Enforcement of covenants affecting freehold land
Enforceability of restrictive covenants on land
In contrast, a restrictive covenant restricts the use and enjoyment of the land. These are things like easements, restrictions, notices, mortgages and covenants. For registered land covenants are either set out in the Charges Register of the Official Copies or else in a separate document held by the Land Registry, in which case that document will be referred to in the Charges Register as containing covenants. The distinction between restrictive or negative covenants and positive ones is important. This means that the title to the blue land should contain a clear statement that the blue land is subject to this restrictive covenant in favour of the green land, but the title to the green land will often make no reference to the covenant at all. What this means is that if a deed grants the owner of a property the right to, for example, use a private road but the same deed also contains a covenant to contribute toward the cost of the upkeep of the road then the owner cannot exercise the right to use the road without contributing to its upkeep. If this is coupled with a right of re-entry for non-payment this ensures the covenant to contribute should not be breached. The important question is whether the person suing will get an injunction stopping the breach ie preventing the action being taken or requiring that something be done or damages for losses caused by the breach. If a breach has continued for a long enough period without any objection being raised, it may be treated as having been abandoned under the principle of estoppel. If neither of these options are possible, an assignee or existing landowner may benefit from section 56 of the Law of Property Act , or the broader definition in section 1 of the Contract Rights of Third Parties Act , which allows an individual to enforce the covenant if they were in contemplation at the time of contracting, or were at least part of a group or class of individuals envisaged by the contract.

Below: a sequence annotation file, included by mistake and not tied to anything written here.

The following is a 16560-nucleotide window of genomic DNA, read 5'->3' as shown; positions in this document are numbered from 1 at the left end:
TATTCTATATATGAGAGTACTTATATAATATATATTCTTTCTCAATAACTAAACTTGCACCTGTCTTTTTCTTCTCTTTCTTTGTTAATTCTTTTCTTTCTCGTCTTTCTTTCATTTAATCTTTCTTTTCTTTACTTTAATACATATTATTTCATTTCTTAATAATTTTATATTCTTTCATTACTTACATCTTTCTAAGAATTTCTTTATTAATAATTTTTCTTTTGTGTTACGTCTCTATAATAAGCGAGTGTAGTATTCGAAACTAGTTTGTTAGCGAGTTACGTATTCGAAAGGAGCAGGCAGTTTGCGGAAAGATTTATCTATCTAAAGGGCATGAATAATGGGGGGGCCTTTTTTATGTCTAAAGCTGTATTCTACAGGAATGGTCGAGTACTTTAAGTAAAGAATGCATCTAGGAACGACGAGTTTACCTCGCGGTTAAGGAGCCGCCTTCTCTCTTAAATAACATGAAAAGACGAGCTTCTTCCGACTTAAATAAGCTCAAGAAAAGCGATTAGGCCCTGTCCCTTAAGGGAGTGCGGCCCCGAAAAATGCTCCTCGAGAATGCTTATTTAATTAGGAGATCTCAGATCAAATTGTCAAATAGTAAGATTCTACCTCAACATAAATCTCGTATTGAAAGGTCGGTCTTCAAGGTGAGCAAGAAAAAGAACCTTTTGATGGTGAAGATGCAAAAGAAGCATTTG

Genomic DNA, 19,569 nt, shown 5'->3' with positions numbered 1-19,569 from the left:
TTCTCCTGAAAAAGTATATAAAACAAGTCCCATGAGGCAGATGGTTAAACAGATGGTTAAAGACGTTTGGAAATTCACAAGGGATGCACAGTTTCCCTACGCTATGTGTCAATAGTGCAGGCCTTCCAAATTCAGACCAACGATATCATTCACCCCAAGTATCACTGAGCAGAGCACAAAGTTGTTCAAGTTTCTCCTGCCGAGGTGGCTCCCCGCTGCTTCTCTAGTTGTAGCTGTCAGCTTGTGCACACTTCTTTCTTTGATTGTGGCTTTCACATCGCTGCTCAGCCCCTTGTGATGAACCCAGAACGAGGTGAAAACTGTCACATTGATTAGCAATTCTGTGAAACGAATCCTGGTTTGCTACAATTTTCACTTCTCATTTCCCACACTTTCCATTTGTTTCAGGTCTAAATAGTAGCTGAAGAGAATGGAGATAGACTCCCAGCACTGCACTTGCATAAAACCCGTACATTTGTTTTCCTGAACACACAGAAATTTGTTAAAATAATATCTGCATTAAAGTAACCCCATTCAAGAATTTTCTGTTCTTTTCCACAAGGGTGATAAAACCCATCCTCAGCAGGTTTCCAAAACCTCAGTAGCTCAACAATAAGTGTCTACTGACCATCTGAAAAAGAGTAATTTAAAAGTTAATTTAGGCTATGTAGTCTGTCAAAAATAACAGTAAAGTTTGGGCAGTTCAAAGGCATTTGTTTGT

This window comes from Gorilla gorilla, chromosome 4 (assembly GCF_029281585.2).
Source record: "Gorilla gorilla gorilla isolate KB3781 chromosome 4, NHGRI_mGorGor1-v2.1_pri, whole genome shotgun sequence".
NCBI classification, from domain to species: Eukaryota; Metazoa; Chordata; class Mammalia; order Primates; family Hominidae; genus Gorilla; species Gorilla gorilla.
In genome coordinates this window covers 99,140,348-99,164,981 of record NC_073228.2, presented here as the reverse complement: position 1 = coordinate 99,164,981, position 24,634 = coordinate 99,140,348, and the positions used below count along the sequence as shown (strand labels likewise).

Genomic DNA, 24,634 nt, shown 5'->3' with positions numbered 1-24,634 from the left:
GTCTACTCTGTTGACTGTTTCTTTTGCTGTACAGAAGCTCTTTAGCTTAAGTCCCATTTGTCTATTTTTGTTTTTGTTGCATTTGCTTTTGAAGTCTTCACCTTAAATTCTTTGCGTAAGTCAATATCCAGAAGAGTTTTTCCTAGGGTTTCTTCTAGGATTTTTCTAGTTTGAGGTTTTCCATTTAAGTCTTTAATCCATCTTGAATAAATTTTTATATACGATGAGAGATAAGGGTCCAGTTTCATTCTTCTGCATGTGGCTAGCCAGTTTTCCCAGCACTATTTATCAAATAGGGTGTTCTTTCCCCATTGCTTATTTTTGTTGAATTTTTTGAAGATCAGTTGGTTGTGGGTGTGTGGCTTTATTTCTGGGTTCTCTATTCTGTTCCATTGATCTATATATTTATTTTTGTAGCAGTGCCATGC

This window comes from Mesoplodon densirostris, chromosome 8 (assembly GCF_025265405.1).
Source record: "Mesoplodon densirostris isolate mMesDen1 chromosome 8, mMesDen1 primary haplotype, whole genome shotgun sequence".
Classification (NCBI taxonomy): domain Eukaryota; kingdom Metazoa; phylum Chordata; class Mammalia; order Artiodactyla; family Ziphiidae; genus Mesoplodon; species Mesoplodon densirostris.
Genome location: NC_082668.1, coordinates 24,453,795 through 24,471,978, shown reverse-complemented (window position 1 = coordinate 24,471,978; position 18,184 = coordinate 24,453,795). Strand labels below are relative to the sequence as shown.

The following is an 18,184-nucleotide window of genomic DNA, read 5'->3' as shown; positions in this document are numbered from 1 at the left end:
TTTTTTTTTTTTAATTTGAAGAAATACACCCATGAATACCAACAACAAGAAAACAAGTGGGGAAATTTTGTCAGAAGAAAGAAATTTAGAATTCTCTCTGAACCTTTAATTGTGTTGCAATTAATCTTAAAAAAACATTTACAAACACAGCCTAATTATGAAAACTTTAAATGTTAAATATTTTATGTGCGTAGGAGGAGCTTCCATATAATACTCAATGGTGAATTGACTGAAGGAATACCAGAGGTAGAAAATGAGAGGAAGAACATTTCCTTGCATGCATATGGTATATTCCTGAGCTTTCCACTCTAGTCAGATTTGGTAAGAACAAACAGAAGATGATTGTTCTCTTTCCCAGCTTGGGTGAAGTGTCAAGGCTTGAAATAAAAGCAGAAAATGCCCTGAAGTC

It is usually a pre-condition of the insurance that no one has discussed the covenants with the parties who you think have the benefit of them. If you get damages they will be based on the loss of value to your property.
This is important because many old covenants cease to have any material benefit as the nature and character of the surrounding area changes over time.
Covenant on property